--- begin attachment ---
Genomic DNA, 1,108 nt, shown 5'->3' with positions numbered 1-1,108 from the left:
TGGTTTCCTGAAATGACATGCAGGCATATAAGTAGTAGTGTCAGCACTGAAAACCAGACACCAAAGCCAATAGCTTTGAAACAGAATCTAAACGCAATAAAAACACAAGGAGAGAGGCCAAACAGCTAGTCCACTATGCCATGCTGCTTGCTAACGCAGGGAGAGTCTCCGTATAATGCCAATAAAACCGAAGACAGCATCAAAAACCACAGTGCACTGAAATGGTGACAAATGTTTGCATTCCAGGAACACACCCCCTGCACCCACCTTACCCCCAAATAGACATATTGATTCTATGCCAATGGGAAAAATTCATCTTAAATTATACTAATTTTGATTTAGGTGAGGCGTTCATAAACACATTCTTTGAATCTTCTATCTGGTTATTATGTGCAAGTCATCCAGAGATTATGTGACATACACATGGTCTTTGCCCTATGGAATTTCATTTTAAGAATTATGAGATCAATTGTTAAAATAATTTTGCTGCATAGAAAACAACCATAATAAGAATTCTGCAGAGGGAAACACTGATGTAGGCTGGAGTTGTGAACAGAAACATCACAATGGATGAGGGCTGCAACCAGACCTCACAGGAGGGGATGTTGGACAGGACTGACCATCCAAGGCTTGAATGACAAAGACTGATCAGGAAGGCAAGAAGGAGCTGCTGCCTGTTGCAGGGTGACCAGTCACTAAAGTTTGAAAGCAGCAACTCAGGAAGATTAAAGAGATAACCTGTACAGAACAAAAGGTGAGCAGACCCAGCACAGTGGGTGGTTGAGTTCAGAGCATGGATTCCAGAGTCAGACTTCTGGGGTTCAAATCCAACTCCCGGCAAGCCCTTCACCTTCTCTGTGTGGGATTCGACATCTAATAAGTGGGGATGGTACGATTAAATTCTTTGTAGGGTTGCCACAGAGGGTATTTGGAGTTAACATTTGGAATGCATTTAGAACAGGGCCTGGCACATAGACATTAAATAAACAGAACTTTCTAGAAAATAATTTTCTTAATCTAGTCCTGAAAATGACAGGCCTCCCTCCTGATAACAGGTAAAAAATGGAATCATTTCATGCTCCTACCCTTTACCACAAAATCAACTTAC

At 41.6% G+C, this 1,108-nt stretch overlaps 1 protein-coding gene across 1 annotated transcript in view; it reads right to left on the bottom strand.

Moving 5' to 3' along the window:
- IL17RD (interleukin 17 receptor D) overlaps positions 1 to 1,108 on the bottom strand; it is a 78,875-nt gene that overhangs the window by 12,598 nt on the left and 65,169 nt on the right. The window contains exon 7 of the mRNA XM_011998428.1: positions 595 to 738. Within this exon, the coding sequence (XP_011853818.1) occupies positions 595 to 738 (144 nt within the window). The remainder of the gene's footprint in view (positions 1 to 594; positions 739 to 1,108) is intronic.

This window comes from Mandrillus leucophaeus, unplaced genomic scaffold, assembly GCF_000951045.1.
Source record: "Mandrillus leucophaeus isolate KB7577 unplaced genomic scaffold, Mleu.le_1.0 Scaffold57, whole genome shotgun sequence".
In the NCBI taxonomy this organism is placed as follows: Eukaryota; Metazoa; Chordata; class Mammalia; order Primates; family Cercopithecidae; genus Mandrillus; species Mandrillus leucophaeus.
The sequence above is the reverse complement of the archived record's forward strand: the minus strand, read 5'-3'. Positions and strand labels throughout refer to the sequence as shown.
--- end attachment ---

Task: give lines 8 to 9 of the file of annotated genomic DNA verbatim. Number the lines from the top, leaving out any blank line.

In the NCBI taxonomy this organism is placed as follows: Eukaryota; Metazoa; Chordata; class Mammalia; order Primates; family Cercopithecidae; genus Mandrillus; species Mandrillus leucophaeus.
The sequence above is the reverse complement of the archived record's forward strand: the minus strand, read 5'-3'. Positions and strand labels throughout refer to the sequence as shown.